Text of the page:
Special Report

Reporting Black America

The only woman of color in Nashua’s city council is reelected

Shoshanna Kelly (center) surrounded by her supporters in Nashua, New Hampshire. Photo by Kirill Bykanov

 Whether it’s behind the curtains of a major political parties’ campaign base, or the private office of local election officials, the boiler room is always a mixture of agony, ecstasy, and a lot of waiting. On November 2 the same was true for Shoshanna Kelly’s team as they closely monitored the polls, local news, and Twitter, eagerly awaiting to see if their candidate will be re-elected for a second term as Nashua’s Alderwoman at-large. In the late Tuesday hours Kelly rejoined the city councils’ board for another four years, effectively becoming the first woman of color to be elected and re-elected.

Born and raised in New Hampshire, Shoshanna Kelly always had a calling for politics, but only set foot on that path after her college years. In her first term she fought for a better and more inclusive life in her city, is a climate change activist, and continues to wrestle the  pushback she faces on a daily basis. 

“You know, there were several people in the race last night who were racially targeted and lost,” Kelly said. “And we had proud boys and Neo Nazis showing up and, you know, doing things at the polls yesterday that were just appalling.” 

Being an elected official of color in a state where the black or African American demographic makes up a mere 1.6 percent, an advantage Kelly seizes is to be able to bring a fresh perspective to the table. Throughout her time on the Board of Aldermen, she has pushed for more progressive policies and disrupted the traditional notions of local politics stirring controversy amongst sitting board members.

“Regardless, I believe that the fact that she received the most votes on Election Day demonstrates that the citizens of Nashua want diverse leadership and trust Shoshanna to be their voice in city government,” said Ben Telerski, Kelly’s long time friend and campaign manager.

While technically being a nonpartisan election, the Nashua Democratic and Republican Parties were very involved in campaigning this year. Kellys’ team has found it to be a helpful and agenda-clarifying boost to be openly supported by the party. Now Kelly seeks to empower more young leaders of color throughout the state to use their voice to affect change. 

“I hear a lot, ‘Well, I don’t want to be the first black woman, I don’t need that as part of my title.’ And while I understand that, there are a lot of little black girls out there looking and seeing that you’re there, or that you’re wanting to be there, and that you’re willing to lift your voice up,” she said.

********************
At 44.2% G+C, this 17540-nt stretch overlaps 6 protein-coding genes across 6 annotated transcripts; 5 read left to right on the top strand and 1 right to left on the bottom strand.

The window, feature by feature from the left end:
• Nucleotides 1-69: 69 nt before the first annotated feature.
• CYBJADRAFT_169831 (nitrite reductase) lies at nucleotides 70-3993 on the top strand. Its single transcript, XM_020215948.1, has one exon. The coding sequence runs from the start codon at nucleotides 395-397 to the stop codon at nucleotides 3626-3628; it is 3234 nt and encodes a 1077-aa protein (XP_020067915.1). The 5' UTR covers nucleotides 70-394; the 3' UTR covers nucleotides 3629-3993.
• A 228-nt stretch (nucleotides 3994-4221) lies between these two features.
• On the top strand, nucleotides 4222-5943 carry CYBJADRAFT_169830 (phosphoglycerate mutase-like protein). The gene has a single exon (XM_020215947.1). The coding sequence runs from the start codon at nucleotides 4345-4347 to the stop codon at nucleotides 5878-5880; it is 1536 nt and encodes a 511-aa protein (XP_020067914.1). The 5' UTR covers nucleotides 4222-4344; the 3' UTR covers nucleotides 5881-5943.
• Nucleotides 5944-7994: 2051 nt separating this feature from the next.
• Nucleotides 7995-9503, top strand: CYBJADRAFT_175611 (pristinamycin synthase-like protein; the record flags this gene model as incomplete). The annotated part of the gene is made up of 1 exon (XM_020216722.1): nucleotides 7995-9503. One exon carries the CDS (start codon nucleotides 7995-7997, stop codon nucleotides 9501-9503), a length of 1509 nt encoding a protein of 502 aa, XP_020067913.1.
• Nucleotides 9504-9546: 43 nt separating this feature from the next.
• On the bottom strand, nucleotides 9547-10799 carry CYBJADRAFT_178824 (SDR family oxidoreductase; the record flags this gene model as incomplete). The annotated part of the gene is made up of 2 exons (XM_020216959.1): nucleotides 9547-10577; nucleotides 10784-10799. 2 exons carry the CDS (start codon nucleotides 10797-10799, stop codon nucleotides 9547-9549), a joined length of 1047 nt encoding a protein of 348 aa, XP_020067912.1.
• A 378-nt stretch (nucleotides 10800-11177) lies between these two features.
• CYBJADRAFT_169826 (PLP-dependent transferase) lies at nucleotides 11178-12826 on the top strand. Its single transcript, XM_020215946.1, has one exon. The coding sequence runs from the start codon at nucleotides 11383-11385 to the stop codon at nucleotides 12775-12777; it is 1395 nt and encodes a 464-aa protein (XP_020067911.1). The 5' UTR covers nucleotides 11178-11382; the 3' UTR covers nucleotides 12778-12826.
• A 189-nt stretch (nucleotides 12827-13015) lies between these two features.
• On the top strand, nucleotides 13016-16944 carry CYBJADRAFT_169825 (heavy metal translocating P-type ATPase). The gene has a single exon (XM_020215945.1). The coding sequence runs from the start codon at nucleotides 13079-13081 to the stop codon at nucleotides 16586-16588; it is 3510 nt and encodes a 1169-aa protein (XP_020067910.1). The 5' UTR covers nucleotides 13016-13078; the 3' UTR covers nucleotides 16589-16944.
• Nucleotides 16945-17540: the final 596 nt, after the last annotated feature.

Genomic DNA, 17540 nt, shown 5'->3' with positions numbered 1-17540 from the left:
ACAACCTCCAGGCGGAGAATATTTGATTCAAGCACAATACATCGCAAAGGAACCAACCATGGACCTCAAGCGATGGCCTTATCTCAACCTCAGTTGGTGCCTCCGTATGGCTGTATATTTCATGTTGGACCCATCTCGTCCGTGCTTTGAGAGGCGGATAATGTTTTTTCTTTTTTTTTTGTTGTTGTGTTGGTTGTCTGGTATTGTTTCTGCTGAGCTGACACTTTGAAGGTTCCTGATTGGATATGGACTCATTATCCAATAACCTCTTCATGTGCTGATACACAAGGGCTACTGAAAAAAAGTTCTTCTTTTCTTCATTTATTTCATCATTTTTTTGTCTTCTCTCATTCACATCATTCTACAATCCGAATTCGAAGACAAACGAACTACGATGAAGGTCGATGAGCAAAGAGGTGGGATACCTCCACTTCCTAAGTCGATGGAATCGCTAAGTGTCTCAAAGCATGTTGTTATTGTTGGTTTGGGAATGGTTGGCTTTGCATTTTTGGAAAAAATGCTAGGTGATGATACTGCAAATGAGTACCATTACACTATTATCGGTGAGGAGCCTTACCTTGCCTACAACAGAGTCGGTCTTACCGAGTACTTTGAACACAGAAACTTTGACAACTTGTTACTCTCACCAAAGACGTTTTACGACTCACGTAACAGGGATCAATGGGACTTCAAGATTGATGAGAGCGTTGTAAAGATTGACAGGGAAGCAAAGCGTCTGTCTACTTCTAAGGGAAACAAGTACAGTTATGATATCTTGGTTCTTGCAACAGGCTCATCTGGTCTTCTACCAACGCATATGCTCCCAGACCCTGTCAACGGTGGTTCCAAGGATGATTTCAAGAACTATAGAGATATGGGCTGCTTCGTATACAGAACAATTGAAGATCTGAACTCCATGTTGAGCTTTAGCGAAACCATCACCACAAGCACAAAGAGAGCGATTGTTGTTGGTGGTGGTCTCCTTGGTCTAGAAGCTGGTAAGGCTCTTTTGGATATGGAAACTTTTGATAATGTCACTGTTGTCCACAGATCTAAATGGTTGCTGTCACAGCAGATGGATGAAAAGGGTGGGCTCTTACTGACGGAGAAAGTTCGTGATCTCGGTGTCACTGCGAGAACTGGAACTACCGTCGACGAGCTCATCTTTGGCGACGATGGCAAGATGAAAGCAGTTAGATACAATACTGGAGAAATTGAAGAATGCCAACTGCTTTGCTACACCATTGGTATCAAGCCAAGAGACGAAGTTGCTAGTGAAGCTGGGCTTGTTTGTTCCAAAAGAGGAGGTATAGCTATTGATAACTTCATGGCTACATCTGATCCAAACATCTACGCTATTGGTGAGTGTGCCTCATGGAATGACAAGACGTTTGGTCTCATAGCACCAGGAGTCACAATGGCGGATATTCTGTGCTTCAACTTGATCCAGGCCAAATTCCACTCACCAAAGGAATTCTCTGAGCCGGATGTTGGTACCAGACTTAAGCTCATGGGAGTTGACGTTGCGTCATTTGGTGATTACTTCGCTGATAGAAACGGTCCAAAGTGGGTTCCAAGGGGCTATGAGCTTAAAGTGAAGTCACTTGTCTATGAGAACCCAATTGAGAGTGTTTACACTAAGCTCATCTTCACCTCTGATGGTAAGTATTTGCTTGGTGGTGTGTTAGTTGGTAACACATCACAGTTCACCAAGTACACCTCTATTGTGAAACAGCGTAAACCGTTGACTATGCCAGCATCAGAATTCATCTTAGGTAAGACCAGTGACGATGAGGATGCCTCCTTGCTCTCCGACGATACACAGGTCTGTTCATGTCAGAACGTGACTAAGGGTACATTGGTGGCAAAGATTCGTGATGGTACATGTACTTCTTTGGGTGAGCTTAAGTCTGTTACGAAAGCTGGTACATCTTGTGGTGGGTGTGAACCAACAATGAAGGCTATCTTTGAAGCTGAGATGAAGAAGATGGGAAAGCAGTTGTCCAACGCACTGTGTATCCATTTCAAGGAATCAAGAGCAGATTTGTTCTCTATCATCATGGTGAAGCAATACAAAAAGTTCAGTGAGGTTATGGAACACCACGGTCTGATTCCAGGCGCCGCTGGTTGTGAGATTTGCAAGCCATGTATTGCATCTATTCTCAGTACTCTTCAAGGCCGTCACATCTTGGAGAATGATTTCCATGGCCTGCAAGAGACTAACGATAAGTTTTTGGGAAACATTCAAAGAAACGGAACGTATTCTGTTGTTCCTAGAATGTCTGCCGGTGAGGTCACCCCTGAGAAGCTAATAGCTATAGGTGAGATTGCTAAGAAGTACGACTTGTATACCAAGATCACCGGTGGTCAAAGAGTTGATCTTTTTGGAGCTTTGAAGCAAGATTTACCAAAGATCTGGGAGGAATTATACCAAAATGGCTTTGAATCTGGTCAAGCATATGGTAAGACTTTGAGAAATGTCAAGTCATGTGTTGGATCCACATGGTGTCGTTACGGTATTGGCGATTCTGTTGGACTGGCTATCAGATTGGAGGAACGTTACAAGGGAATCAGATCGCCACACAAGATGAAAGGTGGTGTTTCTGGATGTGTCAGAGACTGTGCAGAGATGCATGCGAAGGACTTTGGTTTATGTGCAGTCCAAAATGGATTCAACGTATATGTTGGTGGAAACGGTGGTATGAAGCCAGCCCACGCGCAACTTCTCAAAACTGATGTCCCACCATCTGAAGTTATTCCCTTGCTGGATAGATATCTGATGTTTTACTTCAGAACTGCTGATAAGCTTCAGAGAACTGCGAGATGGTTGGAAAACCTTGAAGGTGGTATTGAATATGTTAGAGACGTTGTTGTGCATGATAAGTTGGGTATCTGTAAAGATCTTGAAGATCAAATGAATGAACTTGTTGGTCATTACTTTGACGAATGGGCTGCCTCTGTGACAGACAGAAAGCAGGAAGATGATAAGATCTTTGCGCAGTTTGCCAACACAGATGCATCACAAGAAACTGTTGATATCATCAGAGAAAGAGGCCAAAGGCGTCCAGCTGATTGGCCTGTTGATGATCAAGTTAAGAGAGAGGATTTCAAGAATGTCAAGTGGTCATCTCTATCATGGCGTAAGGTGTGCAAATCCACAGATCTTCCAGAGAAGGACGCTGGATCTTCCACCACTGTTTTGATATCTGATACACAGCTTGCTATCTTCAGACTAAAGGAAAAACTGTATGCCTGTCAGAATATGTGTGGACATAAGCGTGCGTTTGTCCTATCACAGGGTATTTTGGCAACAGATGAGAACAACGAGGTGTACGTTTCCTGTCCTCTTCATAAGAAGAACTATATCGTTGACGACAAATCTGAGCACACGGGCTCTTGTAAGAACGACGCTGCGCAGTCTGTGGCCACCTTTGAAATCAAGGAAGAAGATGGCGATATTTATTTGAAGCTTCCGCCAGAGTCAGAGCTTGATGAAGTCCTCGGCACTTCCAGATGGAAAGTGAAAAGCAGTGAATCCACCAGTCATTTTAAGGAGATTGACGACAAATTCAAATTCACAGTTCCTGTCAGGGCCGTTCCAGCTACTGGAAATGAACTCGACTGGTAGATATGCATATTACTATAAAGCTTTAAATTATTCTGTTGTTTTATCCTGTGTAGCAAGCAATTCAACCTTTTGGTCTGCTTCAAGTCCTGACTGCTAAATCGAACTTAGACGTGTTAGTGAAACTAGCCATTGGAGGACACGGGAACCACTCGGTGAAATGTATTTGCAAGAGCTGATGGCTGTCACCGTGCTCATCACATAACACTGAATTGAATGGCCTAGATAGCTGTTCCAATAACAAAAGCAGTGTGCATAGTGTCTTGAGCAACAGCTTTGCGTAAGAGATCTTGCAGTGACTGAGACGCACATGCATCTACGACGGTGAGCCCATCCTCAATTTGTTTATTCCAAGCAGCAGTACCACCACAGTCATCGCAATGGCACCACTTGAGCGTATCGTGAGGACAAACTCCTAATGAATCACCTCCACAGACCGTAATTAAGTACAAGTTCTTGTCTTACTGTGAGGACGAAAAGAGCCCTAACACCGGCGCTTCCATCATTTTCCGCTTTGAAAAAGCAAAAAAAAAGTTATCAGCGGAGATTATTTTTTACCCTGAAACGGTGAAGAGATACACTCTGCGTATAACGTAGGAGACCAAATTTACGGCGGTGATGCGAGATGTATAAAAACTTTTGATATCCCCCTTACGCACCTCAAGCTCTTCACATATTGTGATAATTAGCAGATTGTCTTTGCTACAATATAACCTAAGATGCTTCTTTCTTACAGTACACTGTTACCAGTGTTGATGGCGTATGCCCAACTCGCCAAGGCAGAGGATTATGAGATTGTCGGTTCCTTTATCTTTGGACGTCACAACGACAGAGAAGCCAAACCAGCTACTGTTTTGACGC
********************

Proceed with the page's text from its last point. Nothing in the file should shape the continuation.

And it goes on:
Kelly had an interest in being involved in politics from an early age, maybe since being the only black girl in her middle school even, but only after Donald Trump’s election win, and attending the Women’s March in Washington DC in 2017 did it dawn on her that if she didn’t like the leaders being elected, Kelly herself could be the leader her community chooses. After serving Nashuas public for four years, she  has woven a dedicated network of constituent supporters and built a goal-oriented team of local talent and activists supporting her second term. 

“I think Shoshana is one of the leading faces of a whole new generation of young leaders in the state that actually really do reflect the future of New Hampshire, and also more accurately reflect where we’re at, and looking towards a future in our cities, towns, and a state that’s diverse,” said Theo Groh, director of digital marketing and outreach for the campaign. 

Kelly states a clear message of wanting to give a voice to those not heard thus far in her hometown. In her first term she has  played a major role in creating the first pride parade in Nashua, offering teens a safe space to speak up about their sexuality, pushing for a performing arts center to be built in town, and with that making Nahusa no longer just a bedroom community to Boston. 

“I think when you have a candidate like Shoshanna, it’s a real opportunity to engage in future oriented conversations about what do we want to look like? This next couple of budget cycles or election cycles, but what do we want, you know, nationally to look like 10 years from now?” said Groh. 

When thinking about the future of the state and looking at potential leaders, Kelly thinks that oftentimes what keeps women and people of color out of the political arena is the idea of qualification. Media streamlines the necessity of degrees, an MBA, and other requirements to enter higher levels of politics, but Kelly disagrees. 

“I think my advice would be that you are qualified if you live in the community, you have passion for that community, and you are ready to listen…,” she said. “So getting yourself out there is just as important as winning. It makes a difference to those kids who haven’t always had that type of leader.”

 


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